Knowledge base Article
We get a lot of tickets about this so I wanted to make a quick post explaining all is fine! Also please make sure to look at the 3rd row down Real Ram that is the one that matters !
What's going on?
Linux is borrowing unused memory for disk caching. This makes it looks like you are low on memory, but you are not! Everything is fine!
Why is it doing this?
Disk caching makes the system much faster and more responsive! There are no downsides. It does not take memory away from applications in any way, ever!
What if I want to run more applications?
If your applications want more memory, they just take back a chunk that the disk cache borrowed. Disk cache can always be given back to applications immediately! You are not low on ram!
Do I need more swap?
No, disk caching only borrows the ram that applications don't currently want. It will not use swap. If applications want more memory, they just take it back from the disk cache. They will not start swapping.
How do I stop Linux from doing this?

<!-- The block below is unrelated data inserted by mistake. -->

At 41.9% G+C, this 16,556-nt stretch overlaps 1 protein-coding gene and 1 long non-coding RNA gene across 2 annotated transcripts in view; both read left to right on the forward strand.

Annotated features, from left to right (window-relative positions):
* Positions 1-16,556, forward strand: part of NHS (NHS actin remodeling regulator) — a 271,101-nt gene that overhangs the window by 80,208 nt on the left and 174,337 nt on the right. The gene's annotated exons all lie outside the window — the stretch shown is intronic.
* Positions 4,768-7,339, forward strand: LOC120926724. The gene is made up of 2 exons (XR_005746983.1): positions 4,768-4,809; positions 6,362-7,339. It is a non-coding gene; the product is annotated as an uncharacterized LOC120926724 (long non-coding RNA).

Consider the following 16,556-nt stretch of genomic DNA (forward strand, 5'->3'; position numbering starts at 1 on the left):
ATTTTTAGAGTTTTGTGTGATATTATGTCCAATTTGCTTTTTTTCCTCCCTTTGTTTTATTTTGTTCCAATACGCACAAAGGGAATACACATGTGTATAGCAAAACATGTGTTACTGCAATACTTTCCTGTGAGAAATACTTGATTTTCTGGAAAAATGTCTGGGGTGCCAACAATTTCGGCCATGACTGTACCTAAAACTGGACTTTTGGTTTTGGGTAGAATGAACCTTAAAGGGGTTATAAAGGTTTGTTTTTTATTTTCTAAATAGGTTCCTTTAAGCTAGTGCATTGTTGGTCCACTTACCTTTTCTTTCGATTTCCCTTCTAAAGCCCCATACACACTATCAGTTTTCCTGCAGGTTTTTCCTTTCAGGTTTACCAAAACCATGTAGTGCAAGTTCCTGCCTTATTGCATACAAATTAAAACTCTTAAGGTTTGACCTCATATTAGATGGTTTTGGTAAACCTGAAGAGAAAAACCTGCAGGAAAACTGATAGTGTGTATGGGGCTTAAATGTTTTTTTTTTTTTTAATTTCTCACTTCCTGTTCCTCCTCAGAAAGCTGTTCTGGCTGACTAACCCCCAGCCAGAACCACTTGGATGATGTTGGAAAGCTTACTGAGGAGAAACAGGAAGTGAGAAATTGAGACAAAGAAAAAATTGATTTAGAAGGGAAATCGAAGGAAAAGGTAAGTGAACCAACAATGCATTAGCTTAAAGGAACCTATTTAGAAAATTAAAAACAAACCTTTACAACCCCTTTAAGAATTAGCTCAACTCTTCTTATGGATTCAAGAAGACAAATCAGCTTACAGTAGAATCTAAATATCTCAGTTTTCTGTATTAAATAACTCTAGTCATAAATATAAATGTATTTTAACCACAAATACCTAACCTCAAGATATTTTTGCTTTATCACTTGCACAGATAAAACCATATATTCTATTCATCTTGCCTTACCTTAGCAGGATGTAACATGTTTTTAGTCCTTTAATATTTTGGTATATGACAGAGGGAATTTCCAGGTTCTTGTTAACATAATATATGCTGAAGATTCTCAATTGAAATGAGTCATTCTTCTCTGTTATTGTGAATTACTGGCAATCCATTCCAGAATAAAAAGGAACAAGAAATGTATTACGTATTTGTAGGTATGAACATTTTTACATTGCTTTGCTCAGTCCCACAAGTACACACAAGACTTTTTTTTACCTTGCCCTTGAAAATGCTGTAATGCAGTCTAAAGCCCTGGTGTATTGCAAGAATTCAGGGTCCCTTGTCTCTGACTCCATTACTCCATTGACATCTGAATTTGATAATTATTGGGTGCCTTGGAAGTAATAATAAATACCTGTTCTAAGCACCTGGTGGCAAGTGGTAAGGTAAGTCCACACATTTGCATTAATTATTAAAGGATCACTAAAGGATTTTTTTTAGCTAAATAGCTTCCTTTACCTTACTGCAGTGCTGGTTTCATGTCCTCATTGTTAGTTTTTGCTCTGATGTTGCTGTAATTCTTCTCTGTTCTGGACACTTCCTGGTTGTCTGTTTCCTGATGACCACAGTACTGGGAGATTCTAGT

You can't disable disk caching. The only reason anyone ever wants to disable disk caching is because they think it takes memory away from their applications, which it doesn't! Disk cache makes applications load faster and run smoother, but it NEVER EVER takes memory away from them! Therefore, there's absolutely no reason to disable it!
Why does top and free say all my ram is used if it isn't?
This is just a difference in terminology. Both you and Linux agree that memory taken by applications is "used", while memory that isn't used for anything is "free". But how do you count memory that is currently used for something, but can still be made available to applications?
You might count that memory as "free" and/or "available". Linux instead counts it as "used", but also "available". This "something" is (roughly) what top and free calls "buffers" and "cached". Since your and Linux's terminology differs, you might think you are low on ram when you're not.